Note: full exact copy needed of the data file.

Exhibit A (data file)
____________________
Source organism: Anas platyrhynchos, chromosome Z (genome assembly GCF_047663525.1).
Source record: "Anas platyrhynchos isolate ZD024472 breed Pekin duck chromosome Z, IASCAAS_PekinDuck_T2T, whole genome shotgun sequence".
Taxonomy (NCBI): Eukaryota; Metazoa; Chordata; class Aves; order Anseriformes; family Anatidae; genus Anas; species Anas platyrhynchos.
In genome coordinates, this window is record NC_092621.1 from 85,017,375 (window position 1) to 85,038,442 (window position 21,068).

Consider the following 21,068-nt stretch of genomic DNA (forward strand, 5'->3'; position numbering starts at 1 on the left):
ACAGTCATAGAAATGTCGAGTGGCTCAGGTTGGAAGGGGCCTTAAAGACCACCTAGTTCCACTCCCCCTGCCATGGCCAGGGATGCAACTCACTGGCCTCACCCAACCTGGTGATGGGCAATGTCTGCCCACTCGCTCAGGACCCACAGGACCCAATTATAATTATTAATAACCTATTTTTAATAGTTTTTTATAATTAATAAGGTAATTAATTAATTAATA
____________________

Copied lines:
Source organism: Anas platyrhynchos, chromosome Z (genome assembly GCF_047663525.1).
Source record: "Anas platyrhynchos isolate ZD024472 breed Pekin duck chromosome Z, IASCAAS_PekinDuck_T2T, whole genome shotgun sequence".
Taxonomy (NCBI): Eukaryota; Metazoa; Chordata; class Aves; order Anseriformes; family Anatidae; genus Anas; species Anas platyrhynchos.
In genome coordinates, this window is record NC_092621.1 from 85,017,375 (window position 1) to 85,038,442 (window position 21,068).

Consider the following 21,068-nt stretch of genomic DNA (forward strand, 5'->3'; position numbering starts at 1 on the left):
ACAGTCATAGAAATGTCGAGTGGCTCAGGTTGGAAGGGGCCTTAAAGACCACCTAGTTCCACTCCCCCTGCCATGGCCAGGGATGCAACTCACTGGCCTCACCCAACCTGGTGATGGGCAATGTCTGCCCACTCGCTCAGGACCCACAGGACCCAATTATAATTATTAATAACCTATTTTTAATAGTTTTTTATAATTAATAAGGTAATTAATTAATTAATA